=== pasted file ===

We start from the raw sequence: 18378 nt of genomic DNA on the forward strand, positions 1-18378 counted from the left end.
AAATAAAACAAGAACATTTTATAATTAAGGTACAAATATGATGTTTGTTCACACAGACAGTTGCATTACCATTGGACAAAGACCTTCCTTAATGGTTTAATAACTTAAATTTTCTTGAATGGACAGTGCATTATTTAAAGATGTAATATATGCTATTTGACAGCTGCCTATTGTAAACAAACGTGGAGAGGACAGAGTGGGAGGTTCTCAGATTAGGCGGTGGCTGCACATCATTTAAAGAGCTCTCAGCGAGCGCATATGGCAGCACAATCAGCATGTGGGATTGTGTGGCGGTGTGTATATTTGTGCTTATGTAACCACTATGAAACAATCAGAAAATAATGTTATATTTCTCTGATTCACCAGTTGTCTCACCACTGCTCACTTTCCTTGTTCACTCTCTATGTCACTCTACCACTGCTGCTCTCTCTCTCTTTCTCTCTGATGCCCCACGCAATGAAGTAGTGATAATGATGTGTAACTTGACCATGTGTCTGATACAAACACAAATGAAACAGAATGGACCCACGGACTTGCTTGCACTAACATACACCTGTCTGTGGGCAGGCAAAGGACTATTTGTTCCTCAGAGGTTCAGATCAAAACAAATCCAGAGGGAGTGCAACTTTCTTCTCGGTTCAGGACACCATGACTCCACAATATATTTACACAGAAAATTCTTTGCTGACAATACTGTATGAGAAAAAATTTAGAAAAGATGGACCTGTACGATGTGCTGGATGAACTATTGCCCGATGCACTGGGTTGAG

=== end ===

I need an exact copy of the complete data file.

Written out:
We start from the raw sequence: 18378 nt of genomic DNA on the forward strand, positions 1-18378 counted from the left end.
AAATAAAACAAGAACATTTTATAATTAAGGTACAAATATGATGTTTGTTCACACAGACAGTTGCATTACCATTGGACAAAGACCTTCCTTAATGGTTTAATAACTTAAATTTTCTTGAATGGACAGTGCATTATTTAAAGATGTAATATATGCTATTTGACAGCTGCCTATTGTAAACAAACGTGGAGAGGACAGAGTGGGAGGTTCTCAGATTAGGCGGTGGCTGCACATCATTTAAAGAGCTCTCAGCGAGCGCATATGGCAGCACAATCAGCATGTGGGATTGTGTGGCGGTGTGTATATTTGTGCTTATGTAACCACTATGAAACAATCAGAAAATAATGTTATATTTCTCTGATTCACCAGTTGTCTCACCACTGCTCACTTTCCTTGTTCACTCTCTATGTCACTCTACCACTGCTGCTCTCTCTCTCTTTCTCTCTGATGCCCCACGCAATGAAGTAGTGATAATGATGTGTAACTTGACCATGTGTCTGATACAAACACAAATGAAACAGAATGGACCCACGGACTTGCTTGCACTAACATACACCTGTCTGTGGGCAGGCAAAGGACTATTTGTTCCTCAGAGGTTCAGATCAAAACAAATCCAGAGGGAGTGCAACTTTCTTCTCGGTTCAGGACACCATGACTCCACAATATATTTACACAGAAAATTCTTTGCTGACAATACTGTATGAGAAAAAATTTAGAAAAGATGGACCTGTACGATGTGCTGGATGAACTATTGCCCGATGCACTGGGTTGAG